In 1984, Toledo Day Nursery joined Toledo Public School’s Home Life Department in opening a child care facility at Jefferson Center for infant through preschool age children. Children with disabilities were included in the program.
Working with Toledo Public Schools in the mid-eighties, a preschool classroom for children of non-traditional students was opened in the Whitney Adult Education Building.
In 1997, in another partnership with Toledo Public Schools, a lab-type classroom was opened in Rogers High School to serve children of low income families in the neighborhood, and to serve as a training center for students interested in a career in child care and early childhood education.
Continuing the relationship with Toledo Public Schools, a child care center was opened at the Polly Fox Academy in 2004. This charter academy at 1300 Jefferson Avenue helps pregnant and parenting teens to become better parents while completing their high school education. A parenting component was included with the child care program curriculum.
In collaboration with LaGrange Development Corporation, United Way, Key Bank and St. Vincent Hospital, Toledo Day Nursery was asked to provide quality child care for families at a North Toledo location. The year was 1995, and the result was a center located at 2902 Stickney Avenue. It served children six weeks to five years old and still does today.
In 1998, Mercy Health Partners asked Toledo Day Nursery to continue an established child care program at 2211 Jefferson Avenue. With its well planned separate areas for nursery, toddler and preschool children, a big outdoor play area and other features, it was a dream come true. Still operating today, this center includes the management offices of Toledo Day Nursery.
Due to changing times, demographics and other factors, many of the partnerships and programs in the history of Toledo Day Nursery are no longer active. For example, the original center at 219 Southard Avenue no longer exists, but the happy memories of its 85 years of service to thousands of Toledo area children remain. Throughout the many years of change and growth, one constant has remained …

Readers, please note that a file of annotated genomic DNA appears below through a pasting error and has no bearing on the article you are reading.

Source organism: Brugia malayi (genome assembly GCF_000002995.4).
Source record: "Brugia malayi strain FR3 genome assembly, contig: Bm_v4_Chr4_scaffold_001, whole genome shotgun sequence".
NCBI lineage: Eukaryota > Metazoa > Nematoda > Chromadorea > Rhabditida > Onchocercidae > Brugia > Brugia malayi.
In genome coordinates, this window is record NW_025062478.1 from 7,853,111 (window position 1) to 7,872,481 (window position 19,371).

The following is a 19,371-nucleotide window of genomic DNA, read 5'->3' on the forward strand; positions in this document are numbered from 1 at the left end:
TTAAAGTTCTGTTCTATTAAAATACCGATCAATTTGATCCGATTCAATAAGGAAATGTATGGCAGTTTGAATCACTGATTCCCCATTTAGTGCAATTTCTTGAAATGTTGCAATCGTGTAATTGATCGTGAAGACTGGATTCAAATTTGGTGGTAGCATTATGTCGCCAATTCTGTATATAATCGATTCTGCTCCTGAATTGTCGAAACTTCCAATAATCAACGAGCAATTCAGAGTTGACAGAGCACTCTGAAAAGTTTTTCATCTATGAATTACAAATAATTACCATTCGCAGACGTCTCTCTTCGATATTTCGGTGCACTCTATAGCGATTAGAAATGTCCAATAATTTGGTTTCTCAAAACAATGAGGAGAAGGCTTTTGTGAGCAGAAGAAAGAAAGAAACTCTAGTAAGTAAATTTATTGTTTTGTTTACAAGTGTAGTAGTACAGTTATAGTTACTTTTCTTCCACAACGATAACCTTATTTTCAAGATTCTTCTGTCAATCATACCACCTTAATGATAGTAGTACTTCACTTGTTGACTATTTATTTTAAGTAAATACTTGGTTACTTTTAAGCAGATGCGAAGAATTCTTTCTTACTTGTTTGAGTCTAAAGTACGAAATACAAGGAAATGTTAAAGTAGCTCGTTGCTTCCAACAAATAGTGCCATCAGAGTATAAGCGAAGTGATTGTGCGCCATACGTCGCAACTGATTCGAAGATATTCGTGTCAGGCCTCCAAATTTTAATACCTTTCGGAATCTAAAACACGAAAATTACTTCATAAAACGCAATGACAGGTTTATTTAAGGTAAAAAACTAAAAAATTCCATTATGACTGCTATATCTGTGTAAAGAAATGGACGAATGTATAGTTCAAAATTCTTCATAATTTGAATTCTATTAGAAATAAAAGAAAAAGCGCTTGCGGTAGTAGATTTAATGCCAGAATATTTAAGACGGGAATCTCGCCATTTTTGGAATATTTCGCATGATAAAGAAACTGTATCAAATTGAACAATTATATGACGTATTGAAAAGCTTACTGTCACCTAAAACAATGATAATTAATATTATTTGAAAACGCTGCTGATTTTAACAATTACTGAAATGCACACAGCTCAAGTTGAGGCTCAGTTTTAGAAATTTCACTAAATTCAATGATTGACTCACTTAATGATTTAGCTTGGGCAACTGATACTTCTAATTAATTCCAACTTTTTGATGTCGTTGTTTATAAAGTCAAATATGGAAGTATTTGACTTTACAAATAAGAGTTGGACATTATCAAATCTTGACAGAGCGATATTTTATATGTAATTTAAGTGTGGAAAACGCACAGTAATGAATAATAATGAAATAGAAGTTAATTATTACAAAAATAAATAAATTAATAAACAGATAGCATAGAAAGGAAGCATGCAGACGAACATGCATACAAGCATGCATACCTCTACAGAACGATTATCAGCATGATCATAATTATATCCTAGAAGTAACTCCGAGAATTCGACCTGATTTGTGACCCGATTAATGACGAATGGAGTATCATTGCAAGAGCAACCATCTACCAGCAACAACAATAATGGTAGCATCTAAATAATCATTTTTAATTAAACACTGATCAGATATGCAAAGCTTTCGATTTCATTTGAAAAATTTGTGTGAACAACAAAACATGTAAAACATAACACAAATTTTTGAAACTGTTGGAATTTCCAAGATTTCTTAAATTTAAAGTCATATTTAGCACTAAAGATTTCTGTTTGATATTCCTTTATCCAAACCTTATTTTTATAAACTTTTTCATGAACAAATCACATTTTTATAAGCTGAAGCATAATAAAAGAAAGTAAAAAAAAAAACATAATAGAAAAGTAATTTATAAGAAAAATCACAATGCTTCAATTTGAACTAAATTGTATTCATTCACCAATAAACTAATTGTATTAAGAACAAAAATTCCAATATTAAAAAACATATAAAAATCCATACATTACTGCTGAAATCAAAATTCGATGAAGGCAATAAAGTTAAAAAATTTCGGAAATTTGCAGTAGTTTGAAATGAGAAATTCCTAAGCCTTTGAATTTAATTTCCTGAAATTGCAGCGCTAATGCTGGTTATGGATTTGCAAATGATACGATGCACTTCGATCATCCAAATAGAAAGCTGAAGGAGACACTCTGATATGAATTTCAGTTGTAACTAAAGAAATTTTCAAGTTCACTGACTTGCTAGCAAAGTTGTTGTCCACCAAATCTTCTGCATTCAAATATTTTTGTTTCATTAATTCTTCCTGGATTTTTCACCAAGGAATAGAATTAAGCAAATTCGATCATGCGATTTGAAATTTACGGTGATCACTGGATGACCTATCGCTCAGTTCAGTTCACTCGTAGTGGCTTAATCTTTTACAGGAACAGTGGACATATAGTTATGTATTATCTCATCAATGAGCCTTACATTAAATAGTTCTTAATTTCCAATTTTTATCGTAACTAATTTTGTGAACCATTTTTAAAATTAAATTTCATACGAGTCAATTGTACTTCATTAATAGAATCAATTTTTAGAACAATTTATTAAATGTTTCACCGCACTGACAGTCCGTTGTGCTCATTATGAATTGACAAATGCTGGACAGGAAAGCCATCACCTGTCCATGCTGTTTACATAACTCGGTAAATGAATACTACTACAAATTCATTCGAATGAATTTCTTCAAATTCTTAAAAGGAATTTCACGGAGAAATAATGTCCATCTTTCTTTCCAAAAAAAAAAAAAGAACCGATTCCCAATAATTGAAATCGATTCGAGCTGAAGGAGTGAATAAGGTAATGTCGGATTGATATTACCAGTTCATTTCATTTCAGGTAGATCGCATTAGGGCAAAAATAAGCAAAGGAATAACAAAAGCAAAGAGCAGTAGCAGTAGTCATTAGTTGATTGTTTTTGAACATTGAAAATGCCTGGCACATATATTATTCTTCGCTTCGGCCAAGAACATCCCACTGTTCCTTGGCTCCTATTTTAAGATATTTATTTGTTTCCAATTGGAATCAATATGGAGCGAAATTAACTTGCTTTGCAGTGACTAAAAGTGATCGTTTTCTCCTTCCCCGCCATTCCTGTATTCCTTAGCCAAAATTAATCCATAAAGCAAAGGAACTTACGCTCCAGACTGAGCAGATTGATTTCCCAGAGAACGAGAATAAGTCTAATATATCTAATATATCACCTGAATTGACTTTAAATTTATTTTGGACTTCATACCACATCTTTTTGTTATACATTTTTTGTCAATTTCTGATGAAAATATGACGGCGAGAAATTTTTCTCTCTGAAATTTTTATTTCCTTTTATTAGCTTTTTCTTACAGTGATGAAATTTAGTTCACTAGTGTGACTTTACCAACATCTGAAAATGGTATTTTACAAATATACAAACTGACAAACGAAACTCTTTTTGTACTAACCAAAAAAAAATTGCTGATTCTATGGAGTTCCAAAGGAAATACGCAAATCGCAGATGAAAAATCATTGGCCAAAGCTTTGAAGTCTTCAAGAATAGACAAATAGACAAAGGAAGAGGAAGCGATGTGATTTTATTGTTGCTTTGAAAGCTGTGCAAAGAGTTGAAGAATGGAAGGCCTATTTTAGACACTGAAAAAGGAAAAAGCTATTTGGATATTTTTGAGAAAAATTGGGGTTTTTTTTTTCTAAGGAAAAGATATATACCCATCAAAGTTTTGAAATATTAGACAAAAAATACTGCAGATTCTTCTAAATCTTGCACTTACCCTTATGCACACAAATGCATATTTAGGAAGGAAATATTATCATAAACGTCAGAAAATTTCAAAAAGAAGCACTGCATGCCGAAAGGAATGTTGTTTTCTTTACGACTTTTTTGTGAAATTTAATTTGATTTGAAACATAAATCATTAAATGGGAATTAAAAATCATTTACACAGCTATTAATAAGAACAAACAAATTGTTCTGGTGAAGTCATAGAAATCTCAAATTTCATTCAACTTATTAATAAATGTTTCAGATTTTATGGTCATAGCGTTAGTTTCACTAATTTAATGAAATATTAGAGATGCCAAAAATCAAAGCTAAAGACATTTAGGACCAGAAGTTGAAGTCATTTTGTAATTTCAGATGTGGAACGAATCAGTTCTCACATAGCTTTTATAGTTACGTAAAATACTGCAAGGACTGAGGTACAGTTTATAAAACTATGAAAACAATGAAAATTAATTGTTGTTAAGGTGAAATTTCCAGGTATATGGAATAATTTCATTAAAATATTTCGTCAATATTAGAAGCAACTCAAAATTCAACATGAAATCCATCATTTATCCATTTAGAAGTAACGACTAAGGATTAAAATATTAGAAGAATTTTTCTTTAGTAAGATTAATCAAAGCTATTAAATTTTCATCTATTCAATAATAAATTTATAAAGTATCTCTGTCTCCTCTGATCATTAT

In the mid 1980’s, the National Association for the Education of Young Children (NAEYC) came into being. They developed a system of approvals which has become the “gold standard” of accreditation for child care and early childhood education programs throughout the United States. Their requirements include high program standards, a high ratio of adults to children, a developmentally appropriate curriculum and strict health and safety standards. Accreditation by NAEYC has been the standard for every Toledo Day Nursery center that has ever operated from the founding of NAEYC until today.
Several years ago, Ohio introduced a “Step Up To Quality” initiative for child care centers throughout the state. It included many requirements similar to those in the NAEYC accreditation process. Toledo Day Nursery easily earned the first three stars, then topped it off by quickly earning the fourth and fifth. It’s interesting that today, many area child care centers are for-profit businesses, but a charity founded in 1871 still sets the standard.
Toledo Day Nursery was started and operated by Toledo people who cared – and that hasn’t changed for many generations. What a wonderful history and proud heritage we share with our city.